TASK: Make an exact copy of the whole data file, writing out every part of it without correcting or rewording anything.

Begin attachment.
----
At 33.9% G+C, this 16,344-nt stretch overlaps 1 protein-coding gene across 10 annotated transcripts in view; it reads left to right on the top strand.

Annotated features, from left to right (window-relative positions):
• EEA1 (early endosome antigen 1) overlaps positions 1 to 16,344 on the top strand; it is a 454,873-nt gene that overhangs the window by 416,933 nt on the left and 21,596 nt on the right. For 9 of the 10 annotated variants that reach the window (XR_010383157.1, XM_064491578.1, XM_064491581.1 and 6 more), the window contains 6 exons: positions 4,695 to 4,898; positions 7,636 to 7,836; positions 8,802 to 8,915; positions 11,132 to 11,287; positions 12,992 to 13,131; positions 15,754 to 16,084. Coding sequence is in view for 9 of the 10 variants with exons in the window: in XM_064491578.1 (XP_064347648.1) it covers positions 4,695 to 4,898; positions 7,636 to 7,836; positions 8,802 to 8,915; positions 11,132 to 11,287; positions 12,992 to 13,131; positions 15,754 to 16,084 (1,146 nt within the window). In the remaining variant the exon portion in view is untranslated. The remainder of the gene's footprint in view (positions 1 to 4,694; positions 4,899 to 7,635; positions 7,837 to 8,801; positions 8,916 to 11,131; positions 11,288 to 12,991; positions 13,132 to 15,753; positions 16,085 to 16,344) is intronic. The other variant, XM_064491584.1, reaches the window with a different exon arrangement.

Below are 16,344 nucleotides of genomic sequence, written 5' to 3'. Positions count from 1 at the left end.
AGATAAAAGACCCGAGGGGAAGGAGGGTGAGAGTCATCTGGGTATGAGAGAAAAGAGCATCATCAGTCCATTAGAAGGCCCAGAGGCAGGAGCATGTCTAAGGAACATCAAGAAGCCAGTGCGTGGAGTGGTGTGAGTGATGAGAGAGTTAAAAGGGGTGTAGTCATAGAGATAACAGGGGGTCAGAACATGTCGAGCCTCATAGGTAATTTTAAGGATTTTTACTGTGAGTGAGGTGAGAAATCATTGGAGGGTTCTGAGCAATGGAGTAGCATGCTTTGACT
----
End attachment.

At 33.9% G+C, this 16,344-nt stretch overlaps 1 protein-coding gene across 10 annotated transcripts in view; it reads left to right on the top strand.

Annotated features, from left to right (window-relative positions):
• EEA1 (early endosome antigen 1) overlaps positions 1 to 16,344 on the top strand; it is a 454,873-nt gene that overhangs the window by 416,933 nt on the left and 21,596 nt on the right. For 9 of the 10 annotated variants that reach the window (XR_010383157.1, XM_064491578.1, XM_064491581.1 and 6 more), the window contains 6 exons: positions 4,695 to 4,898; positions 7,636 to 7,836; positions 8,802 to 8,915; positions 11,132 to 11,287; positions 12,992 to 13,131; positions 15,754 to 16,084. Coding sequence is in view for 9 of the 10 variants with exons in the window: in XM_064491578.1 (XP_064347648.1) it covers positions 4,695 to 4,898; positions 7,636 to 7,836; positions 8,802 to 8,915; positions 11,132 to 11,287; positions 12,992 to 13,131; positions 15,754 to 16,084 (1,146 nt within the window). In the remaining variant the exon portion in view is untranslated. The remainder of the gene's footprint in view (positions 1 to 4,694; positions 4,899 to 7,635; positions 7,837 to 8,801; positions 8,916 to 11,131; positions 11,288 to 12,991; positions 13,132 to 15,753; positions 16,085 to 16,344) is intronic. The other variant, XM_064491584.1, reaches the window with a different exon arrangement.

Below are 16,344 nucleotides of genomic sequence, written 5' to 3'. Positions count from 1 at the left end.
AGATAAAAGACCCGAGGGGAAGGAGGGTGAGAGTCATCTGGGTATGAGAGAAAAGAGCATCATCAGTCCATTAGAAGGCCCAGAGGCAGGAGCATGTCTAAGGAACATCAAGAAGCCAGTGCGTGGAGTGGTGTGAGTGATGAGAGAGTTAAAAGGGGTGTAGTCATAGAGATAACAGGGGGTCAGAACATGTCGAGCCTCATAGGTAATTTTAAGGATTTTTACTGTGAGTGAGGTGAGAAATCATTGGAGGGTTCTGAGCAATGGAGTAGCATGCTTTGACT